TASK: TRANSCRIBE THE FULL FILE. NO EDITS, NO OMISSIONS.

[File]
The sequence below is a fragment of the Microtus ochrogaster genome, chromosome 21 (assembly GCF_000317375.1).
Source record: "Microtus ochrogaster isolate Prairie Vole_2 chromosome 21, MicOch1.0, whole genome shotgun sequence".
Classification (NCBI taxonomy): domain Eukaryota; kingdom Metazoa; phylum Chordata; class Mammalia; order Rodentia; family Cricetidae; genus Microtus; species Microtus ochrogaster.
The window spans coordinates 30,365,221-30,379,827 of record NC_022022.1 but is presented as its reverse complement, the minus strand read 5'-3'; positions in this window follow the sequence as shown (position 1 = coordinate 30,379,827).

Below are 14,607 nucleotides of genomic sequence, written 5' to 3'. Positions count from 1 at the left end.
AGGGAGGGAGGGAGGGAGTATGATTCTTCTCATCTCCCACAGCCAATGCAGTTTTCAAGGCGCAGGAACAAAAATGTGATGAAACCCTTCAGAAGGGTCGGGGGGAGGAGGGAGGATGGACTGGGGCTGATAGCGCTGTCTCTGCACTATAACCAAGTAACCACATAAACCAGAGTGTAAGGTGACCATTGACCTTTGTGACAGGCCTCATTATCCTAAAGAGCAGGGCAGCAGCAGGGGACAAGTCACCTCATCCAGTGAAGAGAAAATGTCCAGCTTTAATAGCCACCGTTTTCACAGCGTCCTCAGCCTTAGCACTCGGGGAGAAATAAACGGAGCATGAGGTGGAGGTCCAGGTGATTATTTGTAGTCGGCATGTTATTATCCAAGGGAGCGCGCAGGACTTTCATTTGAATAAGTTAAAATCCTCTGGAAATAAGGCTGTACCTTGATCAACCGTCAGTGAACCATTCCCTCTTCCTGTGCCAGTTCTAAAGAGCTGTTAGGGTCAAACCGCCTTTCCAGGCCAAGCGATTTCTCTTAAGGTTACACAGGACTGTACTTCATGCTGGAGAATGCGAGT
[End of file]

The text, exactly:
The sequence below is a fragment of the Microtus ochrogaster genome, chromosome 21 (assembly GCF_000317375.1).
Source record: "Microtus ochrogaster isolate Prairie Vole_2 chromosome 21, MicOch1.0, whole genome shotgun sequence".
Classification (NCBI taxonomy): domain Eukaryota; kingdom Metazoa; phylum Chordata; class Mammalia; order Rodentia; family Cricetidae; genus Microtus; species Microtus ochrogaster.
The window spans coordinates 30,365,221-30,379,827 of record NC_022022.1 but is presented as its reverse complement, the minus strand read 5'-3'; positions in this window follow the sequence as shown (position 1 = coordinate 30,379,827).

Below are 14,607 nucleotides of genomic sequence, written 5' to 3'. Positions count from 1 at the left end.
AGGGAGGGAGGGAGGGAGTATGATTCTTCTCATCTCCCACAGCCAATGCAGTTTTCAAGGCGCAGGAACAAAAATGTGATGAAACCCTTCAGAAGGGTCGGGGGGAGGAGGGAGGATGGACTGGGGCTGATAGCGCTGTCTCTGCACTATAACCAAGTAACCACATAAACCAGAGTGTAAGGTGACCATTGACCTTTGTGACAGGCCTCATTATCCTAAAGAGCAGGGCAGCAGCAGGGGACAAGTCACCTCATCCAGTGAAGAGAAAATGTCCAGCTTTAATAGCCACCGTTTTCACAGCGTCCTCAGCCTTAGCACTCGGGGAGAAATAAACGGAGCATGAGGTGGAGGTCCAGGTGATTATTTGTAGTCGGCATGTTATTATCCAAGGGAGCGCGCAGGACTTTCATTTGAATAAGTTAAAATCCTCTGGAAATAAGGCTGTACCTTGATCAACCGTCAGTGAACCATTCCCTCTTCCTGTGCCAGTTCTAAAGAGCTGTTAGGGTCAAACCGCCTTTCCAGGCCAAGCGATTTCTCTTAAGGTTACACAGGACTGTACTTCATGCTGGAGAATGCGAGT